By: Jose L. Soto
The science and the art of leadership are fundamental to the military.
The military systematically develops both enlisted soldiers and officers to
lead in progressively more responsible positions. Senior echelon leaders
are in charge of thousands of soldiers, manage large budgets, and make
decisions that in times of war have a dramatic impact on both the soldiers who serve under their command and for the strategic goals of the nation.
Military leadership has historically been very hierarchical and
relative to other domains (industry, education, and so forth), relatively
authoritarian. Traditionally, a centralized authority operating in an
extremely hierarchical organization tended to ensure relatively fast and
accurate transmission of orders and other communications. Moreover, the job
of the military has traditionally been to exert military force – in the form
of various weapons – on a target and to destroy that target. I am
simplifying this to some extent, but in such a setting a leader needed to
know how to exert power over others and maintain focus on a relatively well-defined goal of defeating an enemy target. Traits of the “good” 20th century
(and before) military leader thus included technical competence,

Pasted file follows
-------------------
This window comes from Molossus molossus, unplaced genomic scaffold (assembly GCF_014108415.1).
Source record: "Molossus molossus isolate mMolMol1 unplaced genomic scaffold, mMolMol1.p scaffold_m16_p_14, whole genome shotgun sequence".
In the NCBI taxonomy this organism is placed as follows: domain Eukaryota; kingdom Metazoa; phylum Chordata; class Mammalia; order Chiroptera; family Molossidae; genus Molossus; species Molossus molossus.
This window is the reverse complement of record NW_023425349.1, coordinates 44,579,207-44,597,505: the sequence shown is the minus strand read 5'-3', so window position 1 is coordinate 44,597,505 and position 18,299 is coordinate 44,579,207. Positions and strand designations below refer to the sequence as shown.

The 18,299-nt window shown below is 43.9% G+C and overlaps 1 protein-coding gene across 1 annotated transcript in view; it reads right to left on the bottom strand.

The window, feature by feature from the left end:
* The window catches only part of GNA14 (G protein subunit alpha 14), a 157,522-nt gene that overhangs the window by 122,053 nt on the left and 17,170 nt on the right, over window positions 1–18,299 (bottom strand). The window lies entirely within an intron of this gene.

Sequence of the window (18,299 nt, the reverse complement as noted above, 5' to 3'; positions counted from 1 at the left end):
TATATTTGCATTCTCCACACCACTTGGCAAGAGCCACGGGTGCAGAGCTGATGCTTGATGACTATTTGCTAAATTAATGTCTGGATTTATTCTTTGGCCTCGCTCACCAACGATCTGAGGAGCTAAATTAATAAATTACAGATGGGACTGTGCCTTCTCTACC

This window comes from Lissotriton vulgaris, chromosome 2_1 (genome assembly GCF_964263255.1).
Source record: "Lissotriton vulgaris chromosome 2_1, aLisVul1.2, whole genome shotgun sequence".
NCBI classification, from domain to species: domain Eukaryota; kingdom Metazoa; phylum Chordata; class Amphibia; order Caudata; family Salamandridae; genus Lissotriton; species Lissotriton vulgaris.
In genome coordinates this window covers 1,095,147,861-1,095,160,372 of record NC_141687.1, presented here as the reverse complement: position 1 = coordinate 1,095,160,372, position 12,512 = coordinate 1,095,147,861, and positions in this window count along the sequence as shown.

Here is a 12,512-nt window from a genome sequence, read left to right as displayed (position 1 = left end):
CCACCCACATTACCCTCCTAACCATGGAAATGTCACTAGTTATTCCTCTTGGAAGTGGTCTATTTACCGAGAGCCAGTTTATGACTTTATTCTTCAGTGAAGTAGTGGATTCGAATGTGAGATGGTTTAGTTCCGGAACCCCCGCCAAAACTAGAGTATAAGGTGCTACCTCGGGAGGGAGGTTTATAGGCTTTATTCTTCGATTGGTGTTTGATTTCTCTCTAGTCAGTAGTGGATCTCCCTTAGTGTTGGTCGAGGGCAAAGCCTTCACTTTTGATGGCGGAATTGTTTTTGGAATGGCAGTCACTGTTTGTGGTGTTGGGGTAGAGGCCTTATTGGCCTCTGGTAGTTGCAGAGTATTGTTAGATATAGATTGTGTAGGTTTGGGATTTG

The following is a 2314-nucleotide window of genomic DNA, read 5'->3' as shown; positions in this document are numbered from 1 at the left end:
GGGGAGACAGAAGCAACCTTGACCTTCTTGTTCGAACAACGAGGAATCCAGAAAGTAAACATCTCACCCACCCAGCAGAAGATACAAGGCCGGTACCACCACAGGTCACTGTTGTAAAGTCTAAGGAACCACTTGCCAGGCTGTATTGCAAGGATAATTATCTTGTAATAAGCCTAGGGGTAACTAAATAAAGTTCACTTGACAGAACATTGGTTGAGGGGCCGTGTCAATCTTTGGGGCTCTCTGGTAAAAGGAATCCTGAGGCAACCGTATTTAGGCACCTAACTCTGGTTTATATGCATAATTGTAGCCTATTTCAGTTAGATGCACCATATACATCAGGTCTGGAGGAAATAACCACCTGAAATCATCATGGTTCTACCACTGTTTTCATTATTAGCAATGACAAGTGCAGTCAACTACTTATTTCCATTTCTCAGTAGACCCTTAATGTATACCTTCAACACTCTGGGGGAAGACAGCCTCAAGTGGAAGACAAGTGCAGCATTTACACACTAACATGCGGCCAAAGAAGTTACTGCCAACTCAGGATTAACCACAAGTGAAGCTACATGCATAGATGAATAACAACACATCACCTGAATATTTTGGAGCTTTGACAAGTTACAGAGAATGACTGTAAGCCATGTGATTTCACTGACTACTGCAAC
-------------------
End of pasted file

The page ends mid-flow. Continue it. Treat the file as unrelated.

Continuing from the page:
decisiveness, and strong goal-directed behavior.
Rapid advances in information and communication technologies coupled with a
change like warfare may have expanded the skills that are
prerequisite for effective military leadership. Although military
organizations maintain their traditional, hierarchical structure, this
structure is no longer necessary to expedite clear and fast communication
within and between units. With the click of a mouse, the most senior leader
can communicate with everyone under his or her command.
About the writer:
Jose Soto, age 32, born in Fort Worth, TX. At the age of 16 Jose and his parents moved to Arlington, TX where he then enrolled and attended the University of Texas at Arlington. Two years into his undergraduate studies Jose became responsible for his parents medical finances and felt that he needed to put a pause to his education. After a year of struggling with his student debt, Jose decided to enlist in the United States Army. The U.S. Army has helped Jose and his family in many ways. Learn about how the U.S. Army can help you accomplish your dreams.